The Three Legged Stool – An Unconventional Gas Analogy

By Mike Dawson, President, Canadian Society of Unconventional Gas

If you have ever sat on a three legged stool you will know how precarious it is to balance. Consider the challenge should one of those legs be removed. The development of technology that has unlocked the natural gas potential of fine grained rocks such as shale and sandstones shares a similar structure. Threekey technologies form the foundation upon which much of the unconventional resource industry sits. Horizontal drilling, multi-stage fracturing and micro-seismic modeling give industry legs.

The first of these three, and arguably the most important, is horizontal drilling. As exploration and development programs expand to include an unconventional focus, the need to enable the wellbore to access more of the potential oil or gas bearing zone grows simultaneously. Drilling a horizontal well allows more of the reservoir to be intersected; essentially creating a very large “pay” zone that has been intersected by a single wellbore. The horizontal portion, or “leg”, of the wellbore provides a platform through which complex multi-stage fracture stimulations can be deployed. Horizontal drilling for unconventional shale gas was first conducted in 2003 in the Texas Fort Worth Basin by Mitchell Energy.

Today, nearly 60 per cent of all wells are drilled horizontally in Canada and United States. While conventional reservoirs typically display properties which allow oil or gas to flow easily to the wellbore, the same cannot be said for unconventional reservoirs. Commonly, these rocks are “tight” with very low permeability (a measure of the ability for fluids or gases to flow in the rock) which will not allow sufficient flow of hydrocarbons without some form of fracture stimulation. The process of transmitting pressure by fluid or gas to create cracks or to open existing cracks in hydrocarbon bearing rocks many thousands of feet underground is known as hydraulic fracturing; the second leg of the stool. The purpose of hydraulic fracturing an oil or gas reservoir is to enable the oil or gas to flow more easily from the formation to the wellbore. Used extensively in unconventional gas stimulation today, this process was first developed in the 1950’s in Oklahoma. The technological evolution during the last 60 years has been so significant that most oil and gas wells drilled today are hydraulically fracture stimulated in some manner. Engineering principles are well understood and industry has a strong track record of safe development practices demonstrated in hundreds of thousands of wells drilled throughout North America. Technological improvements have enabled multi-stage fracture stimulations, in horizontal wellbores, to create economic reservoirs in tight oil and gas bearing rocks which were previously unprofitable.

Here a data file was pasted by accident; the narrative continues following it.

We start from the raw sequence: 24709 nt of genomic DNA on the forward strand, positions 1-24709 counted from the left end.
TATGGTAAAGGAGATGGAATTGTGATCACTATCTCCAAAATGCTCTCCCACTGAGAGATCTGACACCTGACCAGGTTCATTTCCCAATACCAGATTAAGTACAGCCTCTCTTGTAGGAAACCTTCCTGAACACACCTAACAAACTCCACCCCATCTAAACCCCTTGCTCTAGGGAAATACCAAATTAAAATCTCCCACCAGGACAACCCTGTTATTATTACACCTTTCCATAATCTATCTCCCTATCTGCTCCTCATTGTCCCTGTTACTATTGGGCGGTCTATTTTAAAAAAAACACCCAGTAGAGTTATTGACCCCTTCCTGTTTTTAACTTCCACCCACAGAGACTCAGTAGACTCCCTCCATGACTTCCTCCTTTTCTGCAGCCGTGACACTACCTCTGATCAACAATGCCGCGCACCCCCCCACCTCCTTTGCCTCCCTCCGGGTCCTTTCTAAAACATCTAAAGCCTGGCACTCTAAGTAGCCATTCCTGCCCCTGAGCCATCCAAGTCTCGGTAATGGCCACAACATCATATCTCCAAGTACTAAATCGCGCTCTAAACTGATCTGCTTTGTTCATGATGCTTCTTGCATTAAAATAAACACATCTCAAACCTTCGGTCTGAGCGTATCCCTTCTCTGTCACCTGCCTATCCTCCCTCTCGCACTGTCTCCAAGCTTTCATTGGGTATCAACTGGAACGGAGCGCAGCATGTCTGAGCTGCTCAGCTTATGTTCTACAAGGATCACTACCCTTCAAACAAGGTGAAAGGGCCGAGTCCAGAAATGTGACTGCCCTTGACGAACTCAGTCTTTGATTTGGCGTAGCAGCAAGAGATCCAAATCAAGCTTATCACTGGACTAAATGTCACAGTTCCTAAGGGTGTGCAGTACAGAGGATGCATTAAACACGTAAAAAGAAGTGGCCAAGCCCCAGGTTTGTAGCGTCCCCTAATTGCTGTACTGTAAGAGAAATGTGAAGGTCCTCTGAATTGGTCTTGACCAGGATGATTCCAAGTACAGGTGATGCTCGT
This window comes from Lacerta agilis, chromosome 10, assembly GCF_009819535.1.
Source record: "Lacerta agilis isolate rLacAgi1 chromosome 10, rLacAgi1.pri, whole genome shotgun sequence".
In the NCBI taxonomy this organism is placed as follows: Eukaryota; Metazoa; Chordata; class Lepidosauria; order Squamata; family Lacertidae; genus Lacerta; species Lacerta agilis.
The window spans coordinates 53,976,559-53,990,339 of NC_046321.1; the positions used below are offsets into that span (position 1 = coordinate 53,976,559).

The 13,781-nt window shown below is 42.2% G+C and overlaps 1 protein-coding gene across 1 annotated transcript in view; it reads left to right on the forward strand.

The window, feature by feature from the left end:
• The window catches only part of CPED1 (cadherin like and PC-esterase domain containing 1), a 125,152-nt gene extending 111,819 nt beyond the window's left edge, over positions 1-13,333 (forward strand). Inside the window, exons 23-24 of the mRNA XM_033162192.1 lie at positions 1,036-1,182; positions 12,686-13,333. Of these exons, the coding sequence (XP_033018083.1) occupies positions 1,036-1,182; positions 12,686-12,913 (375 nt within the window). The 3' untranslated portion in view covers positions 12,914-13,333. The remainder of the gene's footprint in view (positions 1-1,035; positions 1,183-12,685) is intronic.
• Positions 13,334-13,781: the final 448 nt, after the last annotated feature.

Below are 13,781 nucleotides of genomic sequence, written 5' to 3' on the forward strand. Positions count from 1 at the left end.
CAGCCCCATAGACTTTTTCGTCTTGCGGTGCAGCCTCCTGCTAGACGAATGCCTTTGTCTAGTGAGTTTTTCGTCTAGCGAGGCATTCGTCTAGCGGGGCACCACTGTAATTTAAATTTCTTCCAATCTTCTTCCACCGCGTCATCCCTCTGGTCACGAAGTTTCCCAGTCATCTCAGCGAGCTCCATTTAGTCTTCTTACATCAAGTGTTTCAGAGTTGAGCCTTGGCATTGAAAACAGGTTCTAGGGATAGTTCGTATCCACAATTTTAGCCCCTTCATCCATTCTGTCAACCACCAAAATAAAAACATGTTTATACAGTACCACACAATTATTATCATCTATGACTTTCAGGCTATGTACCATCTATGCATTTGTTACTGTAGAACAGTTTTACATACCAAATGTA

Multi-stage fracturing, the latest evolution in hydraulic fracturing, involves the segmentation of the horizontal leg of the wellbore. Each stage is isolated using either plugs or packers so that fracture energy, applied to the wellbore from the surface fracturing equipment, is concentrated within each stage. The result is the creation of extensive fracture patterns which allow the oil or gas to flow more easily to the wellbore. Stimulation procedures are applied to each stage individually.

The final leg of the stool monitors stimulation. While not as impressive as the other two, in terms of equipment, this technology is equally important. During fracture stimulation operations, it is important to know where the fractures are being created in the reservoir. Monitoring of the fracturing process in real time can be accomplished using a variety of techniques. Pressure responses and micro-seismic monitoring are two such techniques. Measuring micro-seismic events that are occurring as the fracture stimulation takes place provides industry professionals with visual evidence that fractures are being developed both vertically and horizontally. Because these micro-seismic events are measured in real time, immediate adjustments can be made during the operation to ensure that the fractures created stay within the zone that has production potential.

Once completed, the micro-seismic model can be used to define the limit and reach of fracture stimulations in each wellbore and allow for optimal field development. Industry will continue to advance technologies that will broaden unconventional resource opportunities and, ultimately, improve productivity and recovery potential. All three legs of unconventional technology will be required as each provides a different measure of support for the development of Canada’s unconventional gas resources.